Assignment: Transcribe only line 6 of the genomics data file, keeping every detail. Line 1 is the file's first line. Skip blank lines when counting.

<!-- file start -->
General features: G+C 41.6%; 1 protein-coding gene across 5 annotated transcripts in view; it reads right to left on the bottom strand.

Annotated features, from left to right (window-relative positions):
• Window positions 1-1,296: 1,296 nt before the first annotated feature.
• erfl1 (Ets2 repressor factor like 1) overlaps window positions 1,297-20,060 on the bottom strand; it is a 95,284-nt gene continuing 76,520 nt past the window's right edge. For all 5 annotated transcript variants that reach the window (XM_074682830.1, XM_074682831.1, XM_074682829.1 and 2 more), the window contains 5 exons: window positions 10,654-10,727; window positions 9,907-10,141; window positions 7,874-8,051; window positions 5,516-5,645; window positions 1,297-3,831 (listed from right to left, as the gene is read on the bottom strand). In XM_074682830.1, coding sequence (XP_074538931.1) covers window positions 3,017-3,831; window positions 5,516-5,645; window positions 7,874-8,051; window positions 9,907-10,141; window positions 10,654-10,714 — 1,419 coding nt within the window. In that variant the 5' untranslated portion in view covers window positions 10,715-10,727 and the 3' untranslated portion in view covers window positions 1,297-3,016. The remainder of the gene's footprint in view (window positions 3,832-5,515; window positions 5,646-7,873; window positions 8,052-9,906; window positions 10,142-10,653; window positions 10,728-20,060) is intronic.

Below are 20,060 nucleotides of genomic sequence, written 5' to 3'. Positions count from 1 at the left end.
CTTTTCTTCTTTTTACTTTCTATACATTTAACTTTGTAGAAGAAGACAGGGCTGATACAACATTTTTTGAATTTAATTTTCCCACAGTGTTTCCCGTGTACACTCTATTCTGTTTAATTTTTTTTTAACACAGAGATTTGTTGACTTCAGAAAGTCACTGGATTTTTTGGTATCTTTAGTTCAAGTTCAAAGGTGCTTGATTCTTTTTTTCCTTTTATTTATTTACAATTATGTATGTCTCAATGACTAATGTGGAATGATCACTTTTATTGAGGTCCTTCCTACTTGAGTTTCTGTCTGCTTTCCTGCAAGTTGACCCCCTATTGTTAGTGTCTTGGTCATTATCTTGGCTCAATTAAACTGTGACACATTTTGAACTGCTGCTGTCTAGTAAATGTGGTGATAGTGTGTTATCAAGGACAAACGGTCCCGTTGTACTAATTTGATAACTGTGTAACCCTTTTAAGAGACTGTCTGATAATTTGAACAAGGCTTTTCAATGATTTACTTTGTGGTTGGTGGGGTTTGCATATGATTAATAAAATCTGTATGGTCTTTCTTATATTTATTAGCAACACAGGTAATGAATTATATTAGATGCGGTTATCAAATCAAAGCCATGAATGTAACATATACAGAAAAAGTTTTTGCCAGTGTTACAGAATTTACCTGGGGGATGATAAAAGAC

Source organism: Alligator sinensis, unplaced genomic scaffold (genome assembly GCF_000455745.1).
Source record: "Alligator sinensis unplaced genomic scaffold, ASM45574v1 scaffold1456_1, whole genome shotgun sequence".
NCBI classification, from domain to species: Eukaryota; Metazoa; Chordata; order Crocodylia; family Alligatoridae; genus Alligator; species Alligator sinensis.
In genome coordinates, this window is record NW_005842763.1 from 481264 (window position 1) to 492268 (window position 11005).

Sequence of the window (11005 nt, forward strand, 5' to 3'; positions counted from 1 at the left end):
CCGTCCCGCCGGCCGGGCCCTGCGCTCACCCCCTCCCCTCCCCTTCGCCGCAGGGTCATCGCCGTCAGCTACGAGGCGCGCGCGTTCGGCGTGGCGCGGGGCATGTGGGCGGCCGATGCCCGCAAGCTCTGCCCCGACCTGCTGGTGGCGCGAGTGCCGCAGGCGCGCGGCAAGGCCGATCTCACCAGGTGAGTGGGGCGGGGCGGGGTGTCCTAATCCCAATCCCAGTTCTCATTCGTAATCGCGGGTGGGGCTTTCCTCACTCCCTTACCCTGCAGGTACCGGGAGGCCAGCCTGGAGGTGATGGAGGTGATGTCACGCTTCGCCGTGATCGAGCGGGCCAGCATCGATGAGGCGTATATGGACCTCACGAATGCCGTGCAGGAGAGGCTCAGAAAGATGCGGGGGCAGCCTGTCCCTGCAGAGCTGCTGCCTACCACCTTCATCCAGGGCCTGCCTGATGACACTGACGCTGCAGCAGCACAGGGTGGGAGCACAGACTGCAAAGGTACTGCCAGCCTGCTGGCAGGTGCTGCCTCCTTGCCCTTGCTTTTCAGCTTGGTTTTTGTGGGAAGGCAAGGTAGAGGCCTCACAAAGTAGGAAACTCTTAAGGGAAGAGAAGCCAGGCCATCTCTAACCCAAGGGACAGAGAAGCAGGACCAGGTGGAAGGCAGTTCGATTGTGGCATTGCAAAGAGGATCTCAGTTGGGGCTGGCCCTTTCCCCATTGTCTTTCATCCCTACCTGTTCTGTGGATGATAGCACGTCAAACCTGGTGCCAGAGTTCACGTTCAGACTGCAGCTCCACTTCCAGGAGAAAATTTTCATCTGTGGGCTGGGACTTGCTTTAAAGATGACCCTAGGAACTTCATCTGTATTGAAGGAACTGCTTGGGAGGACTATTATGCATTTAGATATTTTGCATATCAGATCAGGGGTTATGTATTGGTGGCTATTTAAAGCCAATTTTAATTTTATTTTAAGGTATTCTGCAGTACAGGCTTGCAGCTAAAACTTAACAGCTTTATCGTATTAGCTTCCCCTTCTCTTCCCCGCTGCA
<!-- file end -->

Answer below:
CTTTTCTTCTTTTTACTTTCTATACATTTAACTTTGTAGAAGAAGACAGGGCTGATACAACATTTTTTGAATTTAATTTTCCCACAGTGTTTCCCGTGTACACTCTATTCTGTTTAATTTTTTTTTAACACAGAGATTTGTTGACTTCAGAAAGTCACTGGATTTTTTGGTATCTTTAGTTCAAGTTCAAAGGTGCTTGATTCTTTTTTTCCTTTTATTTATTTACAATTATGTATGTCTCAATGACTAATGTGGAATGATCACTTTTATTGAGGTCCTTCCTACTTGAGTTTCTGTCTGCTTTCCTGCAAGTTGACCCCCTATTGTTAGTGTCTTGGTCATTATCTTGGCTCAATTAAACTGTGACACATTTTGAACTGCTGCTGTCTAGTAAATGTGGTGATAGTGTGTTATCAAGGACAAACGGTCCCGTTGTACTAATTTGATAACTGTGTAACCCTTTTAAGAGACTGTCTGATAATTTGAACAAGGCTTTTCAATGATTTACTTTGTGGTTGGTGGGGTTTGCATATGATTAATAAAATCTGTATGGTCTTTCTTATATTTATTAGCAACACAGGTAATGAATTATATTAGATGCGGTTATCAAATCAAAGCCATGAATGTAACATATACAGAAAAAGTTTTTGCCAGTGTTACAGAATTTACCTGGGGGATGATAAAAGAC